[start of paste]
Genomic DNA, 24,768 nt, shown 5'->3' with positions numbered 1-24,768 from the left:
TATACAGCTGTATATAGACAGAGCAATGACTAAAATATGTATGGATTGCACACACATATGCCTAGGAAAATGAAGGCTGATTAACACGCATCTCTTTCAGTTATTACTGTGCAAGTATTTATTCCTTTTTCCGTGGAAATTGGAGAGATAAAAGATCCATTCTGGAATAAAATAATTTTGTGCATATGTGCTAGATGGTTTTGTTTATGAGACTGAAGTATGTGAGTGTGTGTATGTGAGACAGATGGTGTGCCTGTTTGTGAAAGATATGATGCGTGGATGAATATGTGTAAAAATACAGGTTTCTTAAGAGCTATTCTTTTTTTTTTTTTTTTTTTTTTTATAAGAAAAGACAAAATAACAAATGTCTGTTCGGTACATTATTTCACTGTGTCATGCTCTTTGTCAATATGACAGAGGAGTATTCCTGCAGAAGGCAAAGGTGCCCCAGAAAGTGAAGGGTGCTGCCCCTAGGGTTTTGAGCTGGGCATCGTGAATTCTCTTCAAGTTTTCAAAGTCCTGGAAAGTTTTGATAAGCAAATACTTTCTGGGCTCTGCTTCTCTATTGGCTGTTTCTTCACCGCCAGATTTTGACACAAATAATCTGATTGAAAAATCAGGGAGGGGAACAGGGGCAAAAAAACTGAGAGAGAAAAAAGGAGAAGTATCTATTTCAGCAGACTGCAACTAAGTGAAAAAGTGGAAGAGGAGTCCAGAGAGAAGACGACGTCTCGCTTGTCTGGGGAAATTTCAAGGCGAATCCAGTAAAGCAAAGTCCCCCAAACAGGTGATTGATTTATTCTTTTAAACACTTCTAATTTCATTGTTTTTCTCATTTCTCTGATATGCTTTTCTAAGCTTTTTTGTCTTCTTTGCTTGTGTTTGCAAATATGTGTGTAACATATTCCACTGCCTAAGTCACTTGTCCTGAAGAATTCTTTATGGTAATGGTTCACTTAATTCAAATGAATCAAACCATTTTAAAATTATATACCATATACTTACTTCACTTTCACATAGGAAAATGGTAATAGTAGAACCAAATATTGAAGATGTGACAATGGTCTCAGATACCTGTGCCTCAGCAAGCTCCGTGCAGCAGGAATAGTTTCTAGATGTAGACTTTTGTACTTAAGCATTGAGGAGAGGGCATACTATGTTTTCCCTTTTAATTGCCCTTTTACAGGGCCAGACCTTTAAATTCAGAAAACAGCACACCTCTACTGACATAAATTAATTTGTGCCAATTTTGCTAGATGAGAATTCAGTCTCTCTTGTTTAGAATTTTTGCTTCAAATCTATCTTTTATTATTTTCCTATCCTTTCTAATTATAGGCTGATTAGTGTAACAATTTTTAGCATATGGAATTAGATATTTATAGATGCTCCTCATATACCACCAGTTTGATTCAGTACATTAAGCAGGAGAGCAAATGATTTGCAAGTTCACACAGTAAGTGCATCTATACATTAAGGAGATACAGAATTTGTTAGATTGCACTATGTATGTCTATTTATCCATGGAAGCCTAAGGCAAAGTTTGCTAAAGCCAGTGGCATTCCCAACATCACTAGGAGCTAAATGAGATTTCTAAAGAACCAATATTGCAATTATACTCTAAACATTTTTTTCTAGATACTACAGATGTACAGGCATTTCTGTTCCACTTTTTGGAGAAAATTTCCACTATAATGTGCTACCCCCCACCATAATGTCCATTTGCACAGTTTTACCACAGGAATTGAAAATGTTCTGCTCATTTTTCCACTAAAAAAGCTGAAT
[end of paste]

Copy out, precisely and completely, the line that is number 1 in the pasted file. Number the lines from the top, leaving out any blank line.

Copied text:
Genomic DNA, 24,768 nt, shown 5'->3' with positions numbered 1-24,768 from the left: